Porsche Panamera: from the ground up

Date:5 January 2014 Tags:, ,

The way Porsche tell it, their design process starts with the idea of a sports car. From there, it develops in the intended direction – sedan, SUV, roadster, whatever.

We can’t wait for a Porsche bakkie.

Seriously, though, the Panamera translates the Porsche sporty heritage seamlessly into big, premium sedan territory. Yes, the Porsche styling cues may translate somewhat uneasily – though of course that’s a personal thing – but in terms of dynamics there’s no question about it: this is a car you want to drive, not be driven in. That certainly came across clearly as we cruised the Cape Winelands’ sinuous mountain passes. From the discreetly muscular powertrain to the superb body control and matchless steering wheel, the Panamera rewards the driver like few big cars – in fact, like few cars, period. And you know the way that some big cars seem to shrink around the driver, becoming more compact and sporty? The Panamera… well, it feels big. Yet it always feels sporty.

Still, in the premium segment of the market it pays to keep your eye on the ball. Performance is just part of the overall package, which leans heavily on luxury and refinement. With that in mind, Panamera developments include hybrid derivatives, Executive long-wheelbase versions, a new three-litre biturbo V6 engine and new advanced technologies that can halve fuel consumption. All the new models have better fuel economy, and with the exception of the diesel, higher output than before. A new, more powerful diesel engine was due early 2014.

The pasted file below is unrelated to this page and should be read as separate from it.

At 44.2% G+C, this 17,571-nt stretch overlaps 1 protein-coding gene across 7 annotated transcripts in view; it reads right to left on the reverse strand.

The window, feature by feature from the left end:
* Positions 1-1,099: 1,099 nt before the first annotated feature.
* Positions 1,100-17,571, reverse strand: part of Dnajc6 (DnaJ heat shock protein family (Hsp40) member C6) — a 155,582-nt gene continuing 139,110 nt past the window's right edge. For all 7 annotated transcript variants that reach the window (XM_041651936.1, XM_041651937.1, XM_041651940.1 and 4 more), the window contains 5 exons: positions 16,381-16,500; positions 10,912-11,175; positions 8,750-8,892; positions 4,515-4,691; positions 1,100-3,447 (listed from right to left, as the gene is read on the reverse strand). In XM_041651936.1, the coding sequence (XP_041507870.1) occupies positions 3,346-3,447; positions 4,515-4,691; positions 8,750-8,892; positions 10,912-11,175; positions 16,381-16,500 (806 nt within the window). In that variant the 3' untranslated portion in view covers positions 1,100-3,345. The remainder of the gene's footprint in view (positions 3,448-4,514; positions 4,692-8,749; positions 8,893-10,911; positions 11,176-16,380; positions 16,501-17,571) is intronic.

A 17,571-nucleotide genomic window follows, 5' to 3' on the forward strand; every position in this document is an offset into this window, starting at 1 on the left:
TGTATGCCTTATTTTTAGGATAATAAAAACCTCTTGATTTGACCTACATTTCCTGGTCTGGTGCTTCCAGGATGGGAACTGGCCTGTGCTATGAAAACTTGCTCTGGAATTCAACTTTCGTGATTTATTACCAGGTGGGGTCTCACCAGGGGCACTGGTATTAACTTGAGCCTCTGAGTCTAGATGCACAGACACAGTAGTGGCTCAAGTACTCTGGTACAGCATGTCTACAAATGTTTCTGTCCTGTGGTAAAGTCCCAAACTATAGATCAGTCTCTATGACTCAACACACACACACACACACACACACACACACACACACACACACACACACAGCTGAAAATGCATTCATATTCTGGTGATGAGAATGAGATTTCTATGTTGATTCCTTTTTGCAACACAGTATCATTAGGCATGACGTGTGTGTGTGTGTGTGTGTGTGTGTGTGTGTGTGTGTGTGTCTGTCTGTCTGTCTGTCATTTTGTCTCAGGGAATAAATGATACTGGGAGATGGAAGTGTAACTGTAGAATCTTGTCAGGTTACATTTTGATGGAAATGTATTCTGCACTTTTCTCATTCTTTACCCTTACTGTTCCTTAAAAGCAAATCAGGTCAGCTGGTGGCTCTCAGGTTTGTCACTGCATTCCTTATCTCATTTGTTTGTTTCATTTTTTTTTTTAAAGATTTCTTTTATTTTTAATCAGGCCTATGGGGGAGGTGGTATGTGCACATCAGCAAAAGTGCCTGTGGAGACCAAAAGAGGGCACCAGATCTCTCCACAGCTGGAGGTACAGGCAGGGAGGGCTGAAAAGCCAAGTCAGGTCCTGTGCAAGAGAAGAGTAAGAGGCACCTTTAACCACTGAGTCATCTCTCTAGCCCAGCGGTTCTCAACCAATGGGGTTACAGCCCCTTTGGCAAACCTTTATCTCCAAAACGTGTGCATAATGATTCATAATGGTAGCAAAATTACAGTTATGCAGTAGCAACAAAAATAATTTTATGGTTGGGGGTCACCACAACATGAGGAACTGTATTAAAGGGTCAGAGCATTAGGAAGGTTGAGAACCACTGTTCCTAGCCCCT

Gearing reinvented
All models equipped with the 7-speed Porsche PDK double clutch transmission (except the GTS) use “virtual intermediate gears” to improve fuel economy and comfort. The virtual gears help keep engine revs relaxed when cruising around up to about 80 km/h, if shifting to the next higher gear would drop revs below the engine’s lower rev limit.

How does it work?
The transmission controller engages adjacent gear levels, controls both clutches for defined slip and transmits the drive power. Accelerate, and the transmission smartly downshifts to the suitable gear. The PDK’s oil bath clutches ensure that this function is essentially wear-free. In addition, the PDK system has a coasting function: during deceleration, the clutches are disengaged, the engine idles and the far coasts. It’s claimed to boost improve fuel economy significantly, especially during motorway trips.

Engine V6 3,6 petrol; V6 3,6 diesel; V8 4,8
Output 228 kW – 382 kW
Economy 8,4 – 10,3 L/100 km
Performance 0-100 4,1 s (V8 biturbo)
Price from R900 000

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